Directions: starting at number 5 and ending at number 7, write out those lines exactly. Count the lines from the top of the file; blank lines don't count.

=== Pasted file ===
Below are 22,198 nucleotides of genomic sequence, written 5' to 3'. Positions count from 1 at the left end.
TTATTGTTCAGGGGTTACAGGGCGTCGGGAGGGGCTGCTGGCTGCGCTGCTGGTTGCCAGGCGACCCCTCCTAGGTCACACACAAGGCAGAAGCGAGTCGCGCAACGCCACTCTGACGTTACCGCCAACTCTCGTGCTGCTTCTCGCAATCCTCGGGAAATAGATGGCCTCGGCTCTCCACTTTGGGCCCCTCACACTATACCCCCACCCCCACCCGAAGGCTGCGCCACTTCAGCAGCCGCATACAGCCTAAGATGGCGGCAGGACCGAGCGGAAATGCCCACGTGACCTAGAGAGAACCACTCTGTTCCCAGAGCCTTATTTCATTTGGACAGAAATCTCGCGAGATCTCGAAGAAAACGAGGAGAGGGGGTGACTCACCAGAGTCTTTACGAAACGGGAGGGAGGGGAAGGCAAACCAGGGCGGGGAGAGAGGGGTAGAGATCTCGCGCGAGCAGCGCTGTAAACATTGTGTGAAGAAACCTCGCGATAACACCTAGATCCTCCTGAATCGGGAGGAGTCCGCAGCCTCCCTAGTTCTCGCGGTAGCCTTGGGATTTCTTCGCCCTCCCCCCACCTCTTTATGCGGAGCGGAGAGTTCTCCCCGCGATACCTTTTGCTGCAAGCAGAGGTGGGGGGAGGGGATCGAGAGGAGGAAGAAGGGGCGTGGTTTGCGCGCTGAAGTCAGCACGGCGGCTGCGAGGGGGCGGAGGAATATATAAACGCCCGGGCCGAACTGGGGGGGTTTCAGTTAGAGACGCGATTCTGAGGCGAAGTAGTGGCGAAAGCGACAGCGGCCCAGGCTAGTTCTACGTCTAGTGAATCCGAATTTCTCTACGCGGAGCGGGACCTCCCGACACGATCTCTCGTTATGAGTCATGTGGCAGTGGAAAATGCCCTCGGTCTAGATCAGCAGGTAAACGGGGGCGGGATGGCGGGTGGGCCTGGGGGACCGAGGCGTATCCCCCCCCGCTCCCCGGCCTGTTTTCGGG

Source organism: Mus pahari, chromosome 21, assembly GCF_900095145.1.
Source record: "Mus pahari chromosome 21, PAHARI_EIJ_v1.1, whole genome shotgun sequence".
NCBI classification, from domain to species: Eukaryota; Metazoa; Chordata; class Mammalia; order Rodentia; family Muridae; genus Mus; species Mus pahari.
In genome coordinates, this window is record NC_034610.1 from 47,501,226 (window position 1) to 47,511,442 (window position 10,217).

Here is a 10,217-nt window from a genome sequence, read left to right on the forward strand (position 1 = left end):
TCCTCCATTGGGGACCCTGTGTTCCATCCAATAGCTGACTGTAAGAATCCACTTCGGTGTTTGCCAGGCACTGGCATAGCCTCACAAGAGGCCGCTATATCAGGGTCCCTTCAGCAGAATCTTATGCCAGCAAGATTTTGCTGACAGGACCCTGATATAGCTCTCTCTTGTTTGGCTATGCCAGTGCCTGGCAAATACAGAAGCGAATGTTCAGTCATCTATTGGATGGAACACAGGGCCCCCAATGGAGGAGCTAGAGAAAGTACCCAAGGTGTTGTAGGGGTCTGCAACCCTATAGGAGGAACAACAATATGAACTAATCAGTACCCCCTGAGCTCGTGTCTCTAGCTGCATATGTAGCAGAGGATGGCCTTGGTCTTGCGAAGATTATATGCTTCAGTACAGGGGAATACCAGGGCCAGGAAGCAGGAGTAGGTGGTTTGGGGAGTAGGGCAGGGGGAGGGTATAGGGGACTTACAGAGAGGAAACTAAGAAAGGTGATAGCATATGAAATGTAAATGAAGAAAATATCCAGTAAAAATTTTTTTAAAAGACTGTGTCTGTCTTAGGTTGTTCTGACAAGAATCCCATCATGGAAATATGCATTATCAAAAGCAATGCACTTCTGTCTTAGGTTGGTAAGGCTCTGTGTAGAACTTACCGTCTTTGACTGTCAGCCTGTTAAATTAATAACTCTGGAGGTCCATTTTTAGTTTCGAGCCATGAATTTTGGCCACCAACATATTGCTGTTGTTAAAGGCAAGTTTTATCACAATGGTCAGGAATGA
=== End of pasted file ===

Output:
NCBI classification, from domain to species: Eukaryota; Metazoa; Chordata; class Mammalia; order Rodentia; family Muridae; genus Mus; species Mus pahari.
In genome coordinates, this window is record NC_034610.1 from 47,501,226 (window position 1) to 47,511,442 (window position 10,217).

Here is a 10,217-nt window from a genome sequence, read left to right on the forward strand (position 1 = left end):